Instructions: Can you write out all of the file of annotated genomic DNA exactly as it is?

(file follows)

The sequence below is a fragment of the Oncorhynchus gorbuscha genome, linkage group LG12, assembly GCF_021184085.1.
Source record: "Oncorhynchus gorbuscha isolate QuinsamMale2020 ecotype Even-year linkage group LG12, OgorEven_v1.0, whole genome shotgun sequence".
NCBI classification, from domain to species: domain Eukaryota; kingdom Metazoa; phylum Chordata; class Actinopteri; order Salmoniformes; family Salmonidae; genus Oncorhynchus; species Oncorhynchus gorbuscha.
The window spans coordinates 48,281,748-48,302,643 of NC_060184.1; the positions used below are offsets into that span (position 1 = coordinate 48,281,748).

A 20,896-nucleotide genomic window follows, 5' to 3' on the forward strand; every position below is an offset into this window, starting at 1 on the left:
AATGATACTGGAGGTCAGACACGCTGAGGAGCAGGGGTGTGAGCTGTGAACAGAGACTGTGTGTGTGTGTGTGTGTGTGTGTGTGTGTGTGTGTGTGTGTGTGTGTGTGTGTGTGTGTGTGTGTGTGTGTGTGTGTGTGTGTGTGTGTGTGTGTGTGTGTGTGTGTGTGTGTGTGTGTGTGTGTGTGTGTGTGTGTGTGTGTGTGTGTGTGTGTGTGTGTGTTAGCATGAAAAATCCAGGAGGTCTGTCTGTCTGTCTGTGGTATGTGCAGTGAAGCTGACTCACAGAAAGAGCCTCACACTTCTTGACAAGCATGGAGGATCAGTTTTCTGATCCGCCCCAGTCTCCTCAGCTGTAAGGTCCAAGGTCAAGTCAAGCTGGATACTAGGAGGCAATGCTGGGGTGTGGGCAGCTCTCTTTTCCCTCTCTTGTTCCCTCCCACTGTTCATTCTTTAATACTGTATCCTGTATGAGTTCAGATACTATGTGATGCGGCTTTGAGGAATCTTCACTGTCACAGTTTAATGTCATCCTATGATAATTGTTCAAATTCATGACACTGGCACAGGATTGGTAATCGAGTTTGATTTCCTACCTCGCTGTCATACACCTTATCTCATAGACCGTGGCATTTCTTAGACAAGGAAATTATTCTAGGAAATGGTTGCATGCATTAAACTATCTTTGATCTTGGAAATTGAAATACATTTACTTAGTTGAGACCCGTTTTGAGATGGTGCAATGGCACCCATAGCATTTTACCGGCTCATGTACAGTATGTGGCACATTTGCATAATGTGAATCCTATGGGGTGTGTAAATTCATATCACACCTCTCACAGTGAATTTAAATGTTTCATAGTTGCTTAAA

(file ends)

The sequence below is a fragment of the Oncorhynchus gorbuscha genome, linkage group LG12, assembly GCF_021184085.1.
Source record: "Oncorhynchus gorbuscha isolate QuinsamMale2020 ecotype Even-year linkage group LG12, OgorEven_v1.0, whole genome shotgun sequence".
NCBI classification, from domain to species: domain Eukaryota; kingdom Metazoa; phylum Chordata; class Actinopteri; order Salmoniformes; family Salmonidae; genus Oncorhynchus; species Oncorhynchus gorbuscha.
The window spans coordinates 48,281,748-48,302,643 of NC_060184.1; the positions used below are offsets into that span (position 1 = coordinate 48,281,748).

A 20,896-nucleotide genomic window follows, 5' to 3' on the forward strand; every position below is an offset into this window, starting at 1 on the left:
AATGATACTGGAGGTCAGACACGCTGAGGAGCAGGGGTGTGAGCTGTGAACAGAGACTGTGTGTGTGTGTGTGTGTGTGTGTGTGTGTGTGTGTGTGTGTGTGTGTGTGTGTGTGTGTGTGTGTGTGTGTGTGTGTGTGTGTGTGTGTGTGTGTGTGTGTGTGTGTGTGTGTGTGTGTGTGTGTGTGTGTGTGTGTGTGTGTGTGTGTGTGTGTGTGTGTGTTAGCATGAAAAATCCAGGAGGTCTGTCTGTCTGTCTGTGGTATGTGCAGTGAAGCTGACTCACAGAAAGAGCCTCACACTTCTTGACAAGCATGGAGGATCAGTTTTCTGATCCGCCCCAGTCTCCTCAGCTGTAAGGTCCAAGGTCAAGTCAAGCTGGATACTAGGAGGCAATGCTGGGGTGTGGGCAGCTCTCTTTTCCCTCTCTTGTTCCCTCCCACTGTTCATTCTTTAATACTGTATCCTGTATGAGTTCAGATACTATGTGATGCGGCTTTGAGGAATCTTCACTGTCACAGTTTAATGTCATCCTATGATAATTGTTCAAATTCATGACACTGGCACAGGATTGGTAATCGAGTTTGATTTCCTACCTCGCTGTCATACACCTTATCTCATAGACCGTGGCATTTCTTAGACAAGGAAATTATTCTAGGAAATGGTTGCATGCATTAAACTATCTTTGATCTTGGAAATTGAAATACATTTACTTAGTTGAGACCCGTTTTGAGATGGTGCAATGGCACCCATAGCATTTTACCGGCTCATGTACAGTATGTGGCACATTTGCATAATGTGAATCCTATGGGGTGTGTAAATTCATATCACACCTCTCACAGTGAATTTAAATGTTTCATAGTTGCTTAAA